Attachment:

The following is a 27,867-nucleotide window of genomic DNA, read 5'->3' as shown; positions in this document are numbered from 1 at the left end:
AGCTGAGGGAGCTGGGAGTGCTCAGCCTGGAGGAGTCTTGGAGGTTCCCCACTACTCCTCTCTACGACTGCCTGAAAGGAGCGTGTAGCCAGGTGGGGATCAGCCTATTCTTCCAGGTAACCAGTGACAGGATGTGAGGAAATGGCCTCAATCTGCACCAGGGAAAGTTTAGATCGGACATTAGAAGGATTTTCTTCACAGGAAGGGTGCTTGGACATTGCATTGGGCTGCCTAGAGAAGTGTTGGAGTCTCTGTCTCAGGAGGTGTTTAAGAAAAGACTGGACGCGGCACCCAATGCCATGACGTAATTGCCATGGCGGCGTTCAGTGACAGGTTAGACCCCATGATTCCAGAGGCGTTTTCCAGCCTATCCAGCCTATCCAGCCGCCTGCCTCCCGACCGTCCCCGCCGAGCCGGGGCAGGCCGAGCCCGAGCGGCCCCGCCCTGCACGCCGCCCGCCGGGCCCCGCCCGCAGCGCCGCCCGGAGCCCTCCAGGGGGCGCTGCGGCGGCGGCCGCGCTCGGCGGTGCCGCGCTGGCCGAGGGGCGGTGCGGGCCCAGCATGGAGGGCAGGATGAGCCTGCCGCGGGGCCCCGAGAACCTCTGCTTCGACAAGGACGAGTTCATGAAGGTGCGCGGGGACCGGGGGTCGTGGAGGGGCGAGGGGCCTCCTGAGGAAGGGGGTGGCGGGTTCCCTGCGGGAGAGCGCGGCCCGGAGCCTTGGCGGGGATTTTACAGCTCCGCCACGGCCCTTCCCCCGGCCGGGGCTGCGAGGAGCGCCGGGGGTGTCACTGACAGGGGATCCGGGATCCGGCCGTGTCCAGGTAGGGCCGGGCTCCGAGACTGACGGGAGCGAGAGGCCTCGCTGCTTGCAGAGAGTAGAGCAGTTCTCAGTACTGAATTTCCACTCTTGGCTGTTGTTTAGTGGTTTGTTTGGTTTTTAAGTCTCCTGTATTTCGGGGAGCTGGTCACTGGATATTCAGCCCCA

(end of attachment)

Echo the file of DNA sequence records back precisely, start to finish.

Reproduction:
The following is a 27,867-nucleotide window of genomic DNA, read 5'->3' as shown; positions in this document are numbered from 1 at the left end:
AGCTGAGGGAGCTGGGAGTGCTCAGCCTGGAGGAGTCTTGGAGGTTCCCCACTACTCCTCTCTACGACTGCCTGAAAGGAGCGTGTAGCCAGGTGGGGATCAGCCTATTCTTCCAGGTAACCAGTGACAGGATGTGAGGAAATGGCCTCAATCTGCACCAGGGAAAGTTTAGATCGGACATTAGAAGGATTTTCTTCACAGGAAGGGTGCTTGGACATTGCATTGGGCTGCCTAGAGAAGTGTTGGAGTCTCTGTCTCAGGAGGTGTTTAAGAAAAGACTGGACGCGGCACCCAATGCCATGACGTAATTGCCATGGCGGCGTTCAGTGACAGGTTAGACCCCATGATTCCAGAGGCGTTTTCCAGCCTATCCAGCCTATCCAGCCGCCTGCCTCCCGACCGTCCCCGCCGAGCCGGGGCAGGCCGAGCCCGAGCGGCCCCGCCCTGCACGCCGCCCGCCGGGCCCCGCCCGCAGCGCCGCCCGGAGCCCTCCAGGGGGCGCTGCGGCGGCGGCCGCGCTCGGCGGTGCCGCGCTGGCCGAGGGGCGGTGCGGGCCCAGCATGGAGGGCAGGATGAGCCTGCCGCGGGGCCCCGAGAACCTCTGCTTCGACAAGGACGAGTTCATGAAGGTGCGCGGGGACCGGGGGTCGTGGAGGGGCGAGGGGCCTCCTGAGGAAGGGGGTGGCGGGTTCCCTGCGGGAGAGCGCGGCCCGGAGCCTTGGCGGGGATTTTACAGCTCCGCCACGGCCCTTCCCCCGGCCGGGGCTGCGAGGAGCGCCGGGGGTGTCACTGACAGGGGATCCGGGATCCGGCCGTGTCCAGGTAGGGCCGGGCTCCGAGACTGACGGGAGCGAGAGGCCTCGCTGCTTGCAGAGAGTAGAGCAGTTCTCAGTACTGAATTTCCACTCTTGGCTGTTGTTTAGTGGTTTGTTTGGTTTTTAAGTCTCCTGTATTTCGGGGAGCTGGTCACTGGATATTCAGCCCCA